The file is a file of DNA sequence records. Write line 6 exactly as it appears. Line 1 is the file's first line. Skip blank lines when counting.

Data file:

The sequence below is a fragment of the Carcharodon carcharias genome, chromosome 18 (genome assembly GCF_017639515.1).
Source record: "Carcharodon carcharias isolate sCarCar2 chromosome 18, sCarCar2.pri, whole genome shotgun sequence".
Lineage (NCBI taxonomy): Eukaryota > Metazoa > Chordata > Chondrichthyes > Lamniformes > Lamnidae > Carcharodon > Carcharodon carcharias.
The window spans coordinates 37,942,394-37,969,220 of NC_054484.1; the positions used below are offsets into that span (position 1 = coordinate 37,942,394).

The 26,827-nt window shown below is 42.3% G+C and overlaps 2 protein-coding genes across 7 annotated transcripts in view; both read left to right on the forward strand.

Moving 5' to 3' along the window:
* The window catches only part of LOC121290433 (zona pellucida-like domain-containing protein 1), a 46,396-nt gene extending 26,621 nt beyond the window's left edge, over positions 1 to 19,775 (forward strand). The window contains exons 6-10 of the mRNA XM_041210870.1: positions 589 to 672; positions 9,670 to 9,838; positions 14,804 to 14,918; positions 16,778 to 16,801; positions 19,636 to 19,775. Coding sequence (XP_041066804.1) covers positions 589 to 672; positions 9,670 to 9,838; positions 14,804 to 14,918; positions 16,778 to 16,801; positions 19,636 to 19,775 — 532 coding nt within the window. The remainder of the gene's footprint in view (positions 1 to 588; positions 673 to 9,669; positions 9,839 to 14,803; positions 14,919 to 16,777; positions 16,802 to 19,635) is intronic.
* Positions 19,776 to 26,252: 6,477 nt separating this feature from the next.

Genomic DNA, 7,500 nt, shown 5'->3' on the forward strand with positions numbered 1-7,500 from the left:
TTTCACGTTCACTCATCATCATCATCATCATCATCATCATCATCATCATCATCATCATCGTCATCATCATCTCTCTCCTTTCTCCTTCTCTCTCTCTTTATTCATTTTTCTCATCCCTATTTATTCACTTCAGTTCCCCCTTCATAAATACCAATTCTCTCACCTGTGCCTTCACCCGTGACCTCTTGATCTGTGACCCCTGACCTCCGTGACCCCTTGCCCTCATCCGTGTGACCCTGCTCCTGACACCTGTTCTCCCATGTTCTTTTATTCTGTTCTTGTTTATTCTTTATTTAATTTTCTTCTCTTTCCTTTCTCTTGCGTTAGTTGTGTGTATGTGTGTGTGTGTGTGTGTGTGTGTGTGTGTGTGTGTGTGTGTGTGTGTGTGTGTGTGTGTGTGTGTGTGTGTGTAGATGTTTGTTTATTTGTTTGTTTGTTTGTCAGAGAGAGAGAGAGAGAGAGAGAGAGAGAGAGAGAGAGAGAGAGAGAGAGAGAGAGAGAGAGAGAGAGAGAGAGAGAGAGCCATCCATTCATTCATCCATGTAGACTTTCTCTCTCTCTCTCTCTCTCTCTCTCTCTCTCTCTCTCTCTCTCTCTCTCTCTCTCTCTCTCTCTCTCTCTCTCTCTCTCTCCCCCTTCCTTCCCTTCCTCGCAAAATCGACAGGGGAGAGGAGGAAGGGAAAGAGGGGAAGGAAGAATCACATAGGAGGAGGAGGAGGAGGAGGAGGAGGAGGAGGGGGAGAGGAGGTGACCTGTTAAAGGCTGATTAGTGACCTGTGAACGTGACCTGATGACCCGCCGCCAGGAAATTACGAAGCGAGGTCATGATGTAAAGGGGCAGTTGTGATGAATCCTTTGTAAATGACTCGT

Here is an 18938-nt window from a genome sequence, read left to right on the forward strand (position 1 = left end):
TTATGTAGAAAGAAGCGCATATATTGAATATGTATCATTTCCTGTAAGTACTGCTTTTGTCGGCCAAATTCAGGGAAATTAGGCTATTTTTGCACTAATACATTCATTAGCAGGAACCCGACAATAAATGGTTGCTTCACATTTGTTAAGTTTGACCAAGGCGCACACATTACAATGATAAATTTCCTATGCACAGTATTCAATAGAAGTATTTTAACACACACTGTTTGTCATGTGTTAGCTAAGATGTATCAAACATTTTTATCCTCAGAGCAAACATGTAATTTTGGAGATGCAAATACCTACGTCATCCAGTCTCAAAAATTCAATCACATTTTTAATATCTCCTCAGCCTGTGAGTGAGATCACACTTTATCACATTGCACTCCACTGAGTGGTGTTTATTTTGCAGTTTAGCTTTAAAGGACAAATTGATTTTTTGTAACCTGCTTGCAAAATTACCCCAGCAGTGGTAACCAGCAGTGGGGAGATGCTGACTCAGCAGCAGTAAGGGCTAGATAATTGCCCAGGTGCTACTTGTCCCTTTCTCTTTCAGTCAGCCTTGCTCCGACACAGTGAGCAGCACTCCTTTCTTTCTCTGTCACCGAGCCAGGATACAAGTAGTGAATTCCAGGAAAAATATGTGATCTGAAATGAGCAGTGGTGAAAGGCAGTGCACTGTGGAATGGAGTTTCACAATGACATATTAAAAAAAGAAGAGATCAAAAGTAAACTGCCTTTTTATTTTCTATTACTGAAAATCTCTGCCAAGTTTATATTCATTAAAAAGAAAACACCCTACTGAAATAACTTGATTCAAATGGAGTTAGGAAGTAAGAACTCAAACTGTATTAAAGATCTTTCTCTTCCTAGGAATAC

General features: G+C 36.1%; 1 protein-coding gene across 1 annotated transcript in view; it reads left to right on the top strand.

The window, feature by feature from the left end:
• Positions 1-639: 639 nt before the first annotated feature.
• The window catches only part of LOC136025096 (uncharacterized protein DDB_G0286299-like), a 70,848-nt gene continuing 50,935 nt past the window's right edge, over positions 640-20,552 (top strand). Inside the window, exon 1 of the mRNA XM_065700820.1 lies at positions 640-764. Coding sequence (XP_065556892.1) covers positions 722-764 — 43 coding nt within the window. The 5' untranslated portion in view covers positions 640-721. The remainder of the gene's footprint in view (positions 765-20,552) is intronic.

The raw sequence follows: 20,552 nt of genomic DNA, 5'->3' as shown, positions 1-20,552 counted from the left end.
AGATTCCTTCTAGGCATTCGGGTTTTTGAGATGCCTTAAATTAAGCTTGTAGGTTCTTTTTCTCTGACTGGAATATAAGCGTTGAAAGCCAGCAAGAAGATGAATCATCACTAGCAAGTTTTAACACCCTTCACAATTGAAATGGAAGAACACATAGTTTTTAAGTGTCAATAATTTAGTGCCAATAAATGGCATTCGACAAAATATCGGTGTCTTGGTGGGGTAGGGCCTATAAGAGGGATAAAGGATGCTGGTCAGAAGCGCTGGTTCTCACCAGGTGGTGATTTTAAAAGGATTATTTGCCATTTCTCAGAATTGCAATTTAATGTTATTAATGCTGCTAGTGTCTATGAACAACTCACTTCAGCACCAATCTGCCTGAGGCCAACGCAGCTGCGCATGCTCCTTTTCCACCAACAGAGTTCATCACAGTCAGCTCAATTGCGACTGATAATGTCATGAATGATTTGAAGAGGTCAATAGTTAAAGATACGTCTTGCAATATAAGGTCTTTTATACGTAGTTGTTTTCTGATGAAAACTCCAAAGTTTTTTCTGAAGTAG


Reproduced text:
Moving 5' to 3' along the window: